"[A] litigant asserting a deprivation of [a property right in violation of]
procedural due process must exhaust state remedies before such an allegation states
a claim under 1983." Wax 'n Works v. City of St. Paul, 213 F.3d 1016, 1019 (8th
Cir. 2000); see also Booker v. City of St. Louis, 309 F.3d 464, 468 (8th Cir. 2002).
This requirement is distinct from exhaustion requirements in other contexts. Rather,
this requirement is necessary for a procedural due process claim to be ripe for
adjudication. Wax 'n Works, 213 F.3d at 1020 (holding, because property owner
failed to exhaust his state remedies, his procedural due process claim against city
under 1983 was not ripe for adjudication); cf. Zinermon v. Burch, 494 U.S. 113, 126
(1990) (holding a procedural due process violation "is not complete when the
deprivation occurs; it is not complete unless and until the State fails to provide due
Crooks has failed to exhaust his state remedies. In Crooks's complaint, he states
the Commission has not yet rendered a decision as to his appeal. Subsequent
documentation demonstrates the Commission rendered its decision on June 19, 2008,
which Crooks appealed to the Iowa state courts in accordance with Iowa Code
341A.12. This appeal remains pending. See Stutzka v. McCarville, 420 F.3d 757,
761 n.2 (8th Cir. 2005) (We "may take judicial notice of judicial opinions and public
records."); Gustafson v. Cornelius Co., 724 F.2d 75, 79 (8th Cir. 1983) ("An appellate
court may take judicial notice of a fact for the first time on appeal."). Because Crooks
had not exhausted the available state remedies, we lack jurisdiction over his property
interest claim.
As such, the dismissal of Crooks's property interest claim will be modified to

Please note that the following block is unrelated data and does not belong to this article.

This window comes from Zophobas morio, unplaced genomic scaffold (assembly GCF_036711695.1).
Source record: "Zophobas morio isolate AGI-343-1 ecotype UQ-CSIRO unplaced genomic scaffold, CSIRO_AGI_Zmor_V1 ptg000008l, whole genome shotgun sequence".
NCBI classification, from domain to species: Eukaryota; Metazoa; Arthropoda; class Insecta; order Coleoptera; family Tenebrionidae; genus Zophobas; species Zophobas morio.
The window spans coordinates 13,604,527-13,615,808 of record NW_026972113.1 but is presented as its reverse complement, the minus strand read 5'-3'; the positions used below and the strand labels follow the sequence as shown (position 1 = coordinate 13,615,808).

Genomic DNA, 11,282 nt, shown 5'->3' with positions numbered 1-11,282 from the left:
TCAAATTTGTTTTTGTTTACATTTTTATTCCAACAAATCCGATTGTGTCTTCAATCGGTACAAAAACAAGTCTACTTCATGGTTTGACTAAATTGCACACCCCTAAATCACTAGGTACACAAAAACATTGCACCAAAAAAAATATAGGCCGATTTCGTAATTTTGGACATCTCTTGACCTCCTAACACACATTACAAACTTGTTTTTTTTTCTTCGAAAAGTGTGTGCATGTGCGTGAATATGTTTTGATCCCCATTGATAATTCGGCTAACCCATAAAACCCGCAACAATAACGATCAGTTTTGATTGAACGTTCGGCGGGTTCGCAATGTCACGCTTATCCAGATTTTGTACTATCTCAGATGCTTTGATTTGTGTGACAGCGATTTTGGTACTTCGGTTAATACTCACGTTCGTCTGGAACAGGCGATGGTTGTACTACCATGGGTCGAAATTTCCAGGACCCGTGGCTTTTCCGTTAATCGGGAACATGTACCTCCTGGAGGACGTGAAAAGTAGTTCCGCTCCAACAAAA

be without prejudice. See County of Mille Lacs v. Benjamin, 361 F.3d 460, 464 (8th
Cir. 2004) (holding, because dismissal for lack of jurisdiction is not an adjudication
on the merits, dismissal should be without prejudice, and modifying the district court's
judgment accordingly).
We next address Crooks's liberty interest claim. To establish a procedural due
process claim against a state employer for deprivation of a protected liberty interest
in a public employee's reputation, Crooks must demonstrate: "(1) an official made a
defamatory statement that resulted in a stigma; (2) the defamatory statement occurred
during the course of terminating the employee; (3) the defamatory statement was made
public; and (4) an alteration or extinguishment of a right or legal status." Brown v.
Simmons, 478 F.3d 922, 923 (8th Cir. 2007) (internal citations omitted). In addition,
he must prove he requested and was denied a name-clearing hearing. Winskowski v.
City of Stephen, 442 F.3d 1107, 1112 (8th Cir. 2006).
2In so holding, we note this is not a case where a request for a name-clearing
hearing would have been futile or there were not established post-termination
Crooks's claim fails because, as admitted at oral argument, he did not request
a name-clearing hearing before filing suit.2 See id. at 1112 (holding a plaintiff's
failure to request a name-clearing hearing before filing suit barred recovery on a
liberty interest claim). Accordingly, the district court properly granted Defendants'
motion to dismiss on Crooks's liberty interest claim.
The district court's judgment as to Crooks's liberty interest claim is affirmed.
The district court's judgment as to his property interest claim is vacated and remanded
with instructions to dismiss this claim without prejudice for lack of jurisdiction.